As Bahaa Taher flips through a yellowed copy of one of his earlier novels, handed to him by a fan eager for an autograph, a frown crosses the acclaimed author’s face. “This book is missing several chapters,” he mumbles in confusion. “And there are several typos on the last page.”
The star struck smile quickly vanishes from the young fan’s face, and his eyes dart around in embarrassment. “Uhh,” he says.
“Where did you get this?” Taher demands.
The young fan stutters some more, looking on the verge of tears as Taher hands back the book. “If you want, I can buy you a new copy,” the author says.
The young fan offers an awkward apology, and slinks away, clutching his deficient yet autographed copy of “Doha Said” to his chest.
This anecdote is important for two reasons: first, it illustrates the negligence with which literature is treated in Egypt; a disgrace that not even a homegrown literary giant such as Taher can escape.
The second reason is that it was, by far, the most interesting thing to happen at last night’s press conference honoring the author.
Held Thursday evening at the Saad Zaghloul Cultural Center, in a small room doubling as a young woman’s art exhibition—“I’m flattered that you chose to hold this celebration here!” she excitedly told the confused guest of honor–the event was hosted by television personality and published poet Gamal el-Shaer, who thanked the surprisingly meager audience for their attendance, in spite of the violent weather conditions. Also on the panel were literary critics Wael Farouk and Hussein Hamouda.
Despite being a celebration of the accomplished author, the event was instead dominated by the two pompous critics; hogging the podium for an hour each and assaulting the audience with their long-winded pretentiousness. For the first two hours of the conference, Taher barely managed to get a word in, except one occasion in which he politely pointed out to the audience that Farouk’s over-analytical interpretation of one novel did not necessarily coincide with the author’s intentions.
Of course, the events of the evening unfolded to the usual medley of polyphonic phone warbling and stage-whispered side conversations, proving that an audience of 12 “intellectuals” can make just as much noise as a school field trip. Reporters sent to cover the event were roaming back and forth, experimenting freely with the room’s lights for the sake of their photography. Even employees of the cultural center displayed the same tactlessness, disrupting the proceedings with ridiculously loud high-heels and slamming doors.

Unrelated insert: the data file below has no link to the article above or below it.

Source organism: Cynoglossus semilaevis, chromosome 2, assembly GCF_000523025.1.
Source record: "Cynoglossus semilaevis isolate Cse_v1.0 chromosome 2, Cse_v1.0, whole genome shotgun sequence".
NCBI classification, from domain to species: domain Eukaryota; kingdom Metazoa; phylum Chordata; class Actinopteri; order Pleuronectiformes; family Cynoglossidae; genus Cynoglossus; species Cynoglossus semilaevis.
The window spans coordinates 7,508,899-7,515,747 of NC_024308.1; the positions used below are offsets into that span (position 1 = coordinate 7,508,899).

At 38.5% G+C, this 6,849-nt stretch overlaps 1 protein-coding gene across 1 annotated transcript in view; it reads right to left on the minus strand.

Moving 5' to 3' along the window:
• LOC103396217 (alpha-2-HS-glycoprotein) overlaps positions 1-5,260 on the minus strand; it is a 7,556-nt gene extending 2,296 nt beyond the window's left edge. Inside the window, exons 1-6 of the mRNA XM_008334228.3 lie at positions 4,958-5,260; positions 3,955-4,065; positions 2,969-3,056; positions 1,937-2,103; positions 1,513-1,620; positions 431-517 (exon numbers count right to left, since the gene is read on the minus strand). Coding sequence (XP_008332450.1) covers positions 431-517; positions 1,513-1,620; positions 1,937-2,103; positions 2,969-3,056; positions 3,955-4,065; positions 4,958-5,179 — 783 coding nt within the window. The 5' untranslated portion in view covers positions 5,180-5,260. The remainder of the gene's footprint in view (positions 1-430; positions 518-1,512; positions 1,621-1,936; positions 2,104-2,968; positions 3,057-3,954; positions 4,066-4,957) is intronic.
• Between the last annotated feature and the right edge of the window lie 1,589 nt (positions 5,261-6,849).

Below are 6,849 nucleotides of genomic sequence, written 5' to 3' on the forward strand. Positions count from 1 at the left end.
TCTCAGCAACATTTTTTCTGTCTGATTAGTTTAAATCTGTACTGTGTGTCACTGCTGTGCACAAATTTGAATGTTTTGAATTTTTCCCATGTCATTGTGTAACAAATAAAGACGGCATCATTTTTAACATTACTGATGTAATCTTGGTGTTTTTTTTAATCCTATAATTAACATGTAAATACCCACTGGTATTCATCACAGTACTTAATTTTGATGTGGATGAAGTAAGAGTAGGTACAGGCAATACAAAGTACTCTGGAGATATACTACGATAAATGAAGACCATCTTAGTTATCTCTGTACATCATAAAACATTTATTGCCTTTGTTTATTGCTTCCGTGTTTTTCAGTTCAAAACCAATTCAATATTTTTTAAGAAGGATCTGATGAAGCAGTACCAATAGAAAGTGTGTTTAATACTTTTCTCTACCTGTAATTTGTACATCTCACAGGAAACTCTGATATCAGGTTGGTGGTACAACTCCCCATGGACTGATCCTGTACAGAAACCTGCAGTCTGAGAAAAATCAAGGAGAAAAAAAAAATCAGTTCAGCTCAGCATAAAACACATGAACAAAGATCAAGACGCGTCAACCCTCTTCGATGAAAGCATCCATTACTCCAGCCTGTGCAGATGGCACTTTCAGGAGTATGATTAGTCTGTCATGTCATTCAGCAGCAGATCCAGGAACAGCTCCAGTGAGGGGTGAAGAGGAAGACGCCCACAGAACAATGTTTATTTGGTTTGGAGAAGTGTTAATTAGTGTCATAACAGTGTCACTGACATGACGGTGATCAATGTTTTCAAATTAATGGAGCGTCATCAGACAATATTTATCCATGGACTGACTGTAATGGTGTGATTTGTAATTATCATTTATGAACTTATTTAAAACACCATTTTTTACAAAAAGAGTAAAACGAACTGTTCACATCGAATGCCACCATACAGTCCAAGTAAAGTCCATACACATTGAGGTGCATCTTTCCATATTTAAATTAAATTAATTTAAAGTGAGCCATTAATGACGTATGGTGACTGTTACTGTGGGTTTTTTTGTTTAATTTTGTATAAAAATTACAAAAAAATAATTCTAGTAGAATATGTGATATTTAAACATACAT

The evening was rounded–off with a brief Q&A session, during which Taher dutifully responded to the audience’s mostly uninspired questions. One young woman asked the same question—“how do you feel when you’re writing?”—three times, apparently unsatisfied with the author’s answer. In the end she admitted loudly, “I want to feel what you feel!” Another woman claimed she had a question, but instead talked at length about her job as an architect and her love for literature. In the end, she remarked on the deterioration of the Arabic language, to which Taher nodded and replied, “I agree with you 100 percent.”
Minutes later, an elderly Syrian poet got up and made the same exact point (skipping the reference to architecture) to which Taher nodded and replied, “I agree with you 100 percent.”
A older gentleman was interrupted by his own ringing cell-phone—which he unsuccessfully attempted to ignore for several torturous seconds—while asking Taher about the difference between short stories and novels, and how he knows which shape a story idea will ultimately take. “Some ideas are developed enough to construct a novel out of,” explained the author. “Others work better as short stories. Generally, I agree with Gabriel Garcia Marquez, who says that short stories are much more difficult to write than novels, but I also really enjoy writing them. They’re more concentrated.”
A final memorable moment came when one audience member asked Taher his opinion on the necessity of literary agents. After briefly contemplating, the author replied, “I think they play an important role. I believe in them very strongly, but the problem is in this part of the world the vast majority of them are untrustworthy. There are no firm laws to regulate those types of transactions and agreements.”
“Egyptian authors are denied their rights both in Egypt and abroad,” the author claimed.
Finally, the evening reached its end and Taher was presented with a plaque and a bouquet of flowers which he graciously accepted as panel hosts and organizers gathered for a picture, trying their best not to trample the artwork that surrounded them, which included a multitude of shiny pink orbs dangling from the ceiling at head-level.